Satellite remains the most viable solution in many cases and still enriches the portfolio of the network solutions provider; major sporting events are a key case in point. Satellite also offers a perfect backup for optical fibre links, especially in the case of highly sensitive video feeds. This is largely because of the lack of a single point of failure between satellite and fibre. Another use case where satellite demonstrates its superiority is when the video feed has to be transmitted from a remote place where there’s no, or not enough, IP network capacity. In this case satellite can act as an extension of the internet for journalists with a high level of security and availability. It’s interesting to note that in the world of cellular bonding, the ability to switch between cellular and VSAT – with genuinely portable systems – is now offered via Ka-band.

One of the issues sometimes highlighted about satellite is the lack of flexibility associated with the high cost of space and ground segments. But that’s no longer the case as satellite is becoming more and more innovative and well adapted to modern user expectations. The development of the aforementioned Ka-band enables the size of the antennas to be significantly reduced, while the introduction of end-to-end IP solutions simplify access and does away with the legacy manual booking systems. In the near future, High Throughput Satellites will provide more accurate footprints and the LEO/MEO constellations will make satellite latency minimal.

If you had to nominate one recent project that exemplifies Globecast’s capacity to support sports broadcast, what would it be – and why?

On site during the Tour de France 2015

On site during the Tour de France 2015.

As two prime examples, this year’s Orange Africa Cup of Nations, held in Equatorial Guinea, presented considerable logistical challenges primarily due to the change in venue at quite a late stage in the planning process. Globecast was responsible for proving a variety of contribution and distribution services.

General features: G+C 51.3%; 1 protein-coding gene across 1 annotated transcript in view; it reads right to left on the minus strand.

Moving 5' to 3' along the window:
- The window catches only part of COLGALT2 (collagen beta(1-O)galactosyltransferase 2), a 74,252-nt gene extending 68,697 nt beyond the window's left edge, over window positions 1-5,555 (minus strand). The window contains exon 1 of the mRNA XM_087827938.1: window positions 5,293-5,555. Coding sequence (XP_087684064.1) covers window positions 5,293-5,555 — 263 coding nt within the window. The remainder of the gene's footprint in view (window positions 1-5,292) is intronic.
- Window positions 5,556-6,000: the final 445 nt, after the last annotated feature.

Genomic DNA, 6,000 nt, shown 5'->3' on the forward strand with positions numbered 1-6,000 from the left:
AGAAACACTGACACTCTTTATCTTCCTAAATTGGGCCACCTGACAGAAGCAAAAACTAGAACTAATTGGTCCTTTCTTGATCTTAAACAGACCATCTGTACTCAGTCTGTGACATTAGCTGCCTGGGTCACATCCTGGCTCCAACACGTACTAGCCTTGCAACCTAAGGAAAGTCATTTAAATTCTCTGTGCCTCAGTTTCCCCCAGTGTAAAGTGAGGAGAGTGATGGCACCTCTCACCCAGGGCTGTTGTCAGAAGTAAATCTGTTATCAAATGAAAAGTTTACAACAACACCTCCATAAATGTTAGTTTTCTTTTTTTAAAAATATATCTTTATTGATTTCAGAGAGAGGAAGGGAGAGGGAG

In all, Globecast supplied uplinks and contribution, including main and backup feeds, from the four stadium locations. Distribution was on a global scale, to 51 broadcasters. Globecast supplied a field team of engineers and a coordination manager in Africa as well as a MCR in Paris with a dedicated engineer and coordinator for each match. We also put in place a supervisor for worldwide distribution, plus remote live monitoring for each downlink on every satellite. Additional French commentary was added in the Paris MCR, and there were a total of eight language broadcasts.

It’s also worth highlighting this year’s Tour de France, where we faced an additional logistical challenge for the final mountain stage ending at the top of Alpe d’Huez, which we were able to overcome. Because of the terrain, the TV compound ended up being 140 km away at Grenoble Airport. Globecast supplied a 10 Gigabit Ethernet fibre connection via parent company Orange. This enabled us to provide, for remote production purposes, the delivery of 16 TV signals from the Alpe, with four in the reverse direction, as well as 24 audio links and three links for data.

Effective content management is increasingly vital to sports broadcasters – but what, in Globecast’s view, are the primary keys to success here?

This reaches more widely than just sports broadcasting. As the broadcast business becomes more fragmented, it’s critical to have the most efficient content preparation and publishing processes in place, not just to save cost, but also to minimise time to market and retain agility. The most effective way to do this is by combining local knowledge and expertise to deliver a unified service for broadcasters, which can cover from the classic contribution services to full media management. In other words, everything from media flow orchestration, metadata handling, post-production and compliance services, language versioning, VoD packaging, localised playout, analytics, payment, and subscriber and advertising management. In essence, we get the content from where it originates to where it needs to be at the appropriate time in whatever formats are required. And we can package that content to make it as commercially attractive as possible.

Finally, what can you tell us about forthcoming plans?

Globecast is committed to enabling our broadcast customers to keep pace with changing consumer habits, but also to more effectively monetise their content. As the demand for supporting their digital media strategy (e.g. second screen) becomes more firmly entrenched in the mainstream, we will continue to develop our existing IP-based offerings for broadcasters. We are also working to bring together bespoke content management, monetisation solutions and the most extensive connectivity mix, ensuring that broadcasters and media companies can continue to maximise the value of their content.